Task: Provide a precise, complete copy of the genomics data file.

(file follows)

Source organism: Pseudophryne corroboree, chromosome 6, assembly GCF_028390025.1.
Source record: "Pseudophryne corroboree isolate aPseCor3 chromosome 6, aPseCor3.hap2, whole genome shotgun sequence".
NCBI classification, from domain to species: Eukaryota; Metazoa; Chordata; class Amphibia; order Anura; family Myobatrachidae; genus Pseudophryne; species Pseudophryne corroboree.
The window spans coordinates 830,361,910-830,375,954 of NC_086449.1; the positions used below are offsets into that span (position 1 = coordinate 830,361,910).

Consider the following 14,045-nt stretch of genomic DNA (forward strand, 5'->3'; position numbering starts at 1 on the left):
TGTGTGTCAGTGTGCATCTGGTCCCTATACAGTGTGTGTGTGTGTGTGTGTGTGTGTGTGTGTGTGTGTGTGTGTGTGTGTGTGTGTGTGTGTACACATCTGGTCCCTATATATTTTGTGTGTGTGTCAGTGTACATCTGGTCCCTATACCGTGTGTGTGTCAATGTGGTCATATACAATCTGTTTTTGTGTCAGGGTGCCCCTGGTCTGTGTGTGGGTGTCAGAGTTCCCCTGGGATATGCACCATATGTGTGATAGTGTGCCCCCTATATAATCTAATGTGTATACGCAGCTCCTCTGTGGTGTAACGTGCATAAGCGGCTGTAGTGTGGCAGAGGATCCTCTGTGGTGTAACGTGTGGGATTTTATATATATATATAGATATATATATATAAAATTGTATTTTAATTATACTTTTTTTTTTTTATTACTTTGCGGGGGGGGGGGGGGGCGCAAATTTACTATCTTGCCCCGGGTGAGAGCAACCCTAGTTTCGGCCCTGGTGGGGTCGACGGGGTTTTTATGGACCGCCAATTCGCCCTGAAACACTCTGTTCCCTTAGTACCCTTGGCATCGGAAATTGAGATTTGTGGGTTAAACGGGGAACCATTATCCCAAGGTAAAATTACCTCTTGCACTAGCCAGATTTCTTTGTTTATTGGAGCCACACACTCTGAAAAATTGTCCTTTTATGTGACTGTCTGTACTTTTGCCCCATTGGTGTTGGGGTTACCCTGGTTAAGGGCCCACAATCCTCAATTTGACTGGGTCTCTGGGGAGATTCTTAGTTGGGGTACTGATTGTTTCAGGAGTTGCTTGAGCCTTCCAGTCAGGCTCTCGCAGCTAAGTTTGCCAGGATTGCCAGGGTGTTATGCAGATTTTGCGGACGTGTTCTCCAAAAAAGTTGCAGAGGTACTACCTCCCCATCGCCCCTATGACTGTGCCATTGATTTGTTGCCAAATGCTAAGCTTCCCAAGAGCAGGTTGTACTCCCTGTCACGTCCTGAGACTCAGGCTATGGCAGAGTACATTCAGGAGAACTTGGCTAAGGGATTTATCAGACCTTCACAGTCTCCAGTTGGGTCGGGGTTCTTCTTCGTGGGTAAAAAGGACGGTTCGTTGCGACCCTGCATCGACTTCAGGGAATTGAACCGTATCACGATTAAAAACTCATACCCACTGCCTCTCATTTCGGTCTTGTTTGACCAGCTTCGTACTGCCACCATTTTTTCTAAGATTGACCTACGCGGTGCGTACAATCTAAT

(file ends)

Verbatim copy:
Source organism: Pseudophryne corroboree, chromosome 6, assembly GCF_028390025.1.
Source record: "Pseudophryne corroboree isolate aPseCor3 chromosome 6, aPseCor3.hap2, whole genome shotgun sequence".
NCBI classification, from domain to species: Eukaryota; Metazoa; Chordata; class Amphibia; order Anura; family Myobatrachidae; genus Pseudophryne; species Pseudophryne corroboree.
The window spans coordinates 830,361,910-830,375,954 of NC_086449.1; the positions used below are offsets into that span (position 1 = coordinate 830,361,910).

Consider the following 14,045-nt stretch of genomic DNA (forward strand, 5'->3'; position numbering starts at 1 on the left):
TGTGTGTCAGTGTGCATCTGGTCCCTATACAGTGTGTGTGTGTGTGTGTGTGTGTGTGTGTGTGTGTGTGTGTGTGTGTGTGTGTGTGTGTGTACACATCTGGTCCCTATATATTTTGTGTGTGTGTCAGTGTACATCTGGTCCCTATACCGTGTGTGTGTCAATGTGGTCATATACAATCTGTTTTTGTGTCAGGGTGCCCCTGGTCTGTGTGTGGGTGTCAGAGTTCCCCTGGGATATGCACCATATGTGTGATAGTGTGCCCCCTATATAATCTAATGTGTATACGCAGCTCCTCTGTGGTGTAACGTGCATAAGCGGCTGTAGTGTGGCAGAGGATCCTCTGTGGTGTAACGTGTGGGATTTTATATATATATATAGATATATATATATAAAATTGTATTTTAATTATACTTTTTTTTTTTTATTACTTTGCGGGGGGGGGGGGGGGCGCAAATTTACTATCTTGCCCCGGGTGAGAGCAACCCTAGTTTCGGCCCTGGTGGGGTCGACGGGGTTTTTATGGACCGCCAATTCGCCCTGAAACACTCTGTTCCCTTAGTACCCTTGGCATCGGAAATTGAGATTTGTGGGTTAAACGGGGAACCATTATCCCAAGGTAAAATTACCTCTTGCACTAGCCAGATTTCTTTGTTTATTGGAGCCACACACTCTGAAAAATTGTCCTTTTATGTGACTGTCTGTACTTTTGCCCCATTGGTGTTGGGGTTACCCTGGTTAAGGGCCCACAATCCTCAATTTGACTGGGTCTCTGGGGAGATTCTTAGTTGGGGTACTGATTGTTTCAGGAGTTGCTTGAGCCTTCCAGTCAGGCTCTCGCAGCTAAGTTTGCCAGGATTGCCAGGGTGTTATGCAGATTTTGCGGACGTGTTCTCCAAAAAAGTTGCAGAGGTACTACCTCCCCATCGCCCCTATGACTGTGCCATTGATTTGTTGCCAAATGCTAAGCTTCCCAAGAGCAGGTTGTACTCCCTGTCACGTCCTGAGACTCAGGCTATGGCAGAGTACATTCAGGAGAACTTGGCTAAGGGATTTATCAGACCTTCACAGTCTCCAGTTGGGTCGGGGTTCTTCTTCGTGGGTAAAAAGGACGGTTCGTTGCGACCCTGCATCGACTTCAGGGAATTGAACCGTATCACGATTAAAAACTCATACCCACTGCCTCTCATTTCGGTCTTGTTTGACCAGCTTCGTACTGCCACCATTTTTTCTAAGATTGACCTACGCGGTGCGTACAATCTAAT